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Roark simplifies windup, mindset on mound

Special to MLB.com

JUPITER, Fla. -- Baseball can be a complicated game, but it doesn't have to be. Simplifying things is what Nationals right-hander Tanner Roark strives for, and sometimes that's easier said than done.

Roark made his spring debut on Saturday in a 3-2 loss to the Marlins at Roger Dean Chevrolet Stadium, working the first two scoreless innings and allowing just one hit. He settled down after a somewhat rocky first to strike out the side looking in the second. Roark threw 33 pitches, 18 for strikes.

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JUPITER, Fla. -- Baseball can be a complicated game, but it doesn't have to be. Simplifying things is what Nationals right-hander Tanner Roark strives for, and sometimes that's easier said than done.

Roark made his spring debut on Saturday in a 3-2 loss to the Marlins at Roger Dean Chevrolet Stadium, working the first two scoreless innings and allowing just one hit. He settled down after a somewhat rocky first to strike out the side looking in the second. Roark threw 33 pitches, 18 for strikes.

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Keeping it simple is what Roark said he is trying to accomplish this spring. He has a tendency to get too pumped up and rock back on his windup, throwing off balance.

"Stuff gets out of whack, so now I'm just standing already sideways on the rubber going forwards, backwards. It's kind of like a momentum thing," Roark said. "I've seen pitchers do it, and I wanted to try it and see how I felt. Simple is always better."

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The 31-year-old said the simplified windup feels right. It certainly worked for him in the second inning. He caught Miami's Eric Campbell, Tomas Telis and Monte Harrison looking in succession, effectively using his two-seam fastball.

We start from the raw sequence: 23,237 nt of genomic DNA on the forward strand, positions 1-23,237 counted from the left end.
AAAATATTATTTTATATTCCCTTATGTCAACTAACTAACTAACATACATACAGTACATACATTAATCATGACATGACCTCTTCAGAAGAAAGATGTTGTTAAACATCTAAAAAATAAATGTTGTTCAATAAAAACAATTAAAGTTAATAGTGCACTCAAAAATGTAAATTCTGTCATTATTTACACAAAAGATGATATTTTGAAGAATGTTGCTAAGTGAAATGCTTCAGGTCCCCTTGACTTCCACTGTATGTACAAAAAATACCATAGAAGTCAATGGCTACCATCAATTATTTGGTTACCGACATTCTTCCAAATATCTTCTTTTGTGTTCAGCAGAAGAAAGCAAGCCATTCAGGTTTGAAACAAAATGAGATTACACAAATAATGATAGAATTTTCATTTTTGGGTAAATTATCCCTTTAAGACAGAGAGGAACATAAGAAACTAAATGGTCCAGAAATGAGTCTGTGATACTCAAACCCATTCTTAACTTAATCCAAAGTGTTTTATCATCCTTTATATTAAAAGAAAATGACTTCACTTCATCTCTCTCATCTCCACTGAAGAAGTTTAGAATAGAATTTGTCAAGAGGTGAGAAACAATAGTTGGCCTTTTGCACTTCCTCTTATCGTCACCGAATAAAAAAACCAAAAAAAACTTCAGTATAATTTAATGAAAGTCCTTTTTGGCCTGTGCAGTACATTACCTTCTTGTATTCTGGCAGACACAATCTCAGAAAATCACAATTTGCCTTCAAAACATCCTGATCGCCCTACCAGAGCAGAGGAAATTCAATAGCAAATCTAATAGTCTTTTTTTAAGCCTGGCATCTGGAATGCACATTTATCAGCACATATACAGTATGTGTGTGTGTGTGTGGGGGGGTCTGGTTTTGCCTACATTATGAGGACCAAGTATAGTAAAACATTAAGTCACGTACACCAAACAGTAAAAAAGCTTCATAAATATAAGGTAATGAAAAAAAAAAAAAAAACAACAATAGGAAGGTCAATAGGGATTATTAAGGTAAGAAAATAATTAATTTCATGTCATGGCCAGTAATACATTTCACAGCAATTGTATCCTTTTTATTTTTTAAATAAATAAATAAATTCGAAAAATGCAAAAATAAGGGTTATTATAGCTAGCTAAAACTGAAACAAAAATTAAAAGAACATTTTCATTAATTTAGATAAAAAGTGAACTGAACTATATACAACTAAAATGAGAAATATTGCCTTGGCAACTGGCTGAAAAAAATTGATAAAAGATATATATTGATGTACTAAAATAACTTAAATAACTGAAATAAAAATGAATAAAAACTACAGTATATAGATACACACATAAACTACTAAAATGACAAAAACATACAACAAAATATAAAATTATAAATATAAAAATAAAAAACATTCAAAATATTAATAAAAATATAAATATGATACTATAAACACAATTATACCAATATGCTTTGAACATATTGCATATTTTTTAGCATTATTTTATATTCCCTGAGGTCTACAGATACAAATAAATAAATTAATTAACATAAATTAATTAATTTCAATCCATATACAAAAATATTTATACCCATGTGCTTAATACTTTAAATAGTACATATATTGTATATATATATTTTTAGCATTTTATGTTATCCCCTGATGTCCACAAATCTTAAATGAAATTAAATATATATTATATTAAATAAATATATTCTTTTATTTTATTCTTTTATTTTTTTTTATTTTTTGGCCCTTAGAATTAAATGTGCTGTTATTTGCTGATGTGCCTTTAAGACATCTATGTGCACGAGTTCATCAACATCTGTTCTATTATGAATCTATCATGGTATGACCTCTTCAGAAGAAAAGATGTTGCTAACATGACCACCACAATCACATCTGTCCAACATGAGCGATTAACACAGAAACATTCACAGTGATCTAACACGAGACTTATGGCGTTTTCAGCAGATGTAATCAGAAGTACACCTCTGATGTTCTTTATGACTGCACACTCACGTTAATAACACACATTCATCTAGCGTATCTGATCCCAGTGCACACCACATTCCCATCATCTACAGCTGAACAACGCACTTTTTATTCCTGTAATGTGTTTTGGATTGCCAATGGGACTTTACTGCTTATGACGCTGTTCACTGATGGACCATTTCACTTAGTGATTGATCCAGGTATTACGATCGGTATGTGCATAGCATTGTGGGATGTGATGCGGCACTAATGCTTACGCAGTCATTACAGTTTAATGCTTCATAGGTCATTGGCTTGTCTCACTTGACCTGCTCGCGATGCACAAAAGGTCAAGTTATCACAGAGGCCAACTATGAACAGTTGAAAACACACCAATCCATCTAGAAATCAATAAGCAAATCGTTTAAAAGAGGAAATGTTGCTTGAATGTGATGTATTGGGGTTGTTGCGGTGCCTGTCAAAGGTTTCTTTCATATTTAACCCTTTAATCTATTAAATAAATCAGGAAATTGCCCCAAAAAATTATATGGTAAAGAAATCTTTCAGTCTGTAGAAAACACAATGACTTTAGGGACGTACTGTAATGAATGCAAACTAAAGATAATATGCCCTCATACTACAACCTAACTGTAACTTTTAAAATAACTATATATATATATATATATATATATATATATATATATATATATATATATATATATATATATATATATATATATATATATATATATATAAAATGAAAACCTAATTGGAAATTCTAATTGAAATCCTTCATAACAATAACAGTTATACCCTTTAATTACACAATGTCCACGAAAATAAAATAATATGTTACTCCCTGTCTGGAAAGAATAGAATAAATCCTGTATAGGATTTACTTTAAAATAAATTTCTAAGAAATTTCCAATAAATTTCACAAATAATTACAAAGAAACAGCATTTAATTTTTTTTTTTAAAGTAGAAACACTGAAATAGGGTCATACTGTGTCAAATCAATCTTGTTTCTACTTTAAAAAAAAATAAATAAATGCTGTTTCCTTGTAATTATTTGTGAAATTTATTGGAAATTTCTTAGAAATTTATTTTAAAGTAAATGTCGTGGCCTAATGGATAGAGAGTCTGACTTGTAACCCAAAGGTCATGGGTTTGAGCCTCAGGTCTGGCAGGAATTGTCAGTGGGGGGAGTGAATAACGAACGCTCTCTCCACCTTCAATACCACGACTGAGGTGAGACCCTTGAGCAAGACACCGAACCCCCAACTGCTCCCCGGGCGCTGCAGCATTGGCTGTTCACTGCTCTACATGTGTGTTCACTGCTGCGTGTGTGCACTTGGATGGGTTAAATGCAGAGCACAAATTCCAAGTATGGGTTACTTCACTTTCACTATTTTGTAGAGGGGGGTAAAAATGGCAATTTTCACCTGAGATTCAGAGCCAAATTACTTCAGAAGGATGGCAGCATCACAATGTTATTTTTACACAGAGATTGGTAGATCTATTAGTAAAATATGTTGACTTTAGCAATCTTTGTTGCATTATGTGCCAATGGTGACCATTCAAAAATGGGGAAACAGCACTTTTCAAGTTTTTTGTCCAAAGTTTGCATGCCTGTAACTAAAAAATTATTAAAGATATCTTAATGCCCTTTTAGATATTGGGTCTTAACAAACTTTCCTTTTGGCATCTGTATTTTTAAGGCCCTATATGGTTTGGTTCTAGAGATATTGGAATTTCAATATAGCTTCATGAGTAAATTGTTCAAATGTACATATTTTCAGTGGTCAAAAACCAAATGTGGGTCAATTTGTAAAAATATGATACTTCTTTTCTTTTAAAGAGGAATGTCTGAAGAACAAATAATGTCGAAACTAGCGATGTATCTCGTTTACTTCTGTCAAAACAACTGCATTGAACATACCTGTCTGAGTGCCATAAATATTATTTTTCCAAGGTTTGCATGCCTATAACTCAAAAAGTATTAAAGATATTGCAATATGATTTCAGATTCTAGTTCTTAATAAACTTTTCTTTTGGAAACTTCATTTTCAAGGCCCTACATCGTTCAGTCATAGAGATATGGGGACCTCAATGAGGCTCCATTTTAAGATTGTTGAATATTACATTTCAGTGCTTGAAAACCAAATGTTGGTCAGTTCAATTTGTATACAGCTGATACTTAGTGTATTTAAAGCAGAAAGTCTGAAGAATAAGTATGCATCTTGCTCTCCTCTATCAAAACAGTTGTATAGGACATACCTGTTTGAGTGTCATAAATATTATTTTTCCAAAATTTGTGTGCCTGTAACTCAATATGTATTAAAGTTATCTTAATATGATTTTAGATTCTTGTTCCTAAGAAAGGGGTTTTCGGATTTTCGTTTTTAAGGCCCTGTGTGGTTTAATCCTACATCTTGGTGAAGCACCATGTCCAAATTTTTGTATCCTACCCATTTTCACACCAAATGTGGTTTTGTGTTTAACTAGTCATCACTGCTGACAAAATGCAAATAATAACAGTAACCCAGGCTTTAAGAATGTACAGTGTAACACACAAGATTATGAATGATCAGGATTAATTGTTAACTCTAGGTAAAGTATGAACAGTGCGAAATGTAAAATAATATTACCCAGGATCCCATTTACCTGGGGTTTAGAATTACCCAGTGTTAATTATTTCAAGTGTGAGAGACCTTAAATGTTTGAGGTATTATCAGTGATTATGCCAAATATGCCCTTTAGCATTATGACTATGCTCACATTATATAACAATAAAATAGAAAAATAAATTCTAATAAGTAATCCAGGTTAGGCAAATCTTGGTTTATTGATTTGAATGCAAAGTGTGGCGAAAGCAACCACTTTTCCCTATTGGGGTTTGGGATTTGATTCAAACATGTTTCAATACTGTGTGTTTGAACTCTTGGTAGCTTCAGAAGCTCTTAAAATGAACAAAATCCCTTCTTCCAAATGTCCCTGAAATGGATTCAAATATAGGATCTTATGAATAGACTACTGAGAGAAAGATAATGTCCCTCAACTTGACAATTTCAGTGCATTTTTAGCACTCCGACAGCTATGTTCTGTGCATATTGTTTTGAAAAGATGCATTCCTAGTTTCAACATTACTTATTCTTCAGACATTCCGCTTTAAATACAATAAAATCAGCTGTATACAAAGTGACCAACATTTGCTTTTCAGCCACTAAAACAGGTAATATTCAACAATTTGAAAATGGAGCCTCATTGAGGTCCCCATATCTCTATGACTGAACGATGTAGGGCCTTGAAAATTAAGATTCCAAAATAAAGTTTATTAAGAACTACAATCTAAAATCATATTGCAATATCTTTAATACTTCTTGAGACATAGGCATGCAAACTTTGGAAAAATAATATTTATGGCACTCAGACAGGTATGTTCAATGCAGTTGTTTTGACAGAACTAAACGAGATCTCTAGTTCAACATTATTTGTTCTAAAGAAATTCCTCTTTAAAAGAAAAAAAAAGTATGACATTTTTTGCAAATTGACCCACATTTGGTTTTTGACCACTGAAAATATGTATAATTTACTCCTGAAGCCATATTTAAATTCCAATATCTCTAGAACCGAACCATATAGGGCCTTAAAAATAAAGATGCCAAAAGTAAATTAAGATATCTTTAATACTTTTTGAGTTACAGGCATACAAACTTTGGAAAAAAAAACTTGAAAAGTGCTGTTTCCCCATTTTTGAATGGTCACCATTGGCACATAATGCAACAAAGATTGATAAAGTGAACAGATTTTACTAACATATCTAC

"Down and away is my biggest key because I step so far across my body and I'm on the third-base side," Roark explained. "So that's the toughest one to hit right away, is that two-seamer comebacker to my glove side."

Roark was shaking off the rust after not pitching since an Oct. 1 appearance. He did not see postseason action.

"I felt good, the second inning felt a lot better than the first, just get my bearings down," Roark said. "Timing was huge, so I felt like my second inning was my best one. Timing is usually the biggest thing for me in general. If something is off, it's probably my timing."

Video: PHI@WSH: Roark fans six over six strong frames

Roark said that means either he's going too fast to the plate or his arm isn't getting up quick enough. 

"Sometimes you have to tell yourself, 'Get your arm going or just deliberately slow down your windup,'" Roark said.

Roark understands that a lot of his struggles last season stemmed from simply thinking too much on the mound.

"When you think [too much], you suck," Roark said. "So I just go out there, you know what you need to do, and focus on the things that you need to do. Most of the time it's just the small, little things that you need to do that will fix everything else."

Glenn Sattell is a contributor to MLB.com.

Washington Nationals, Tanner Roark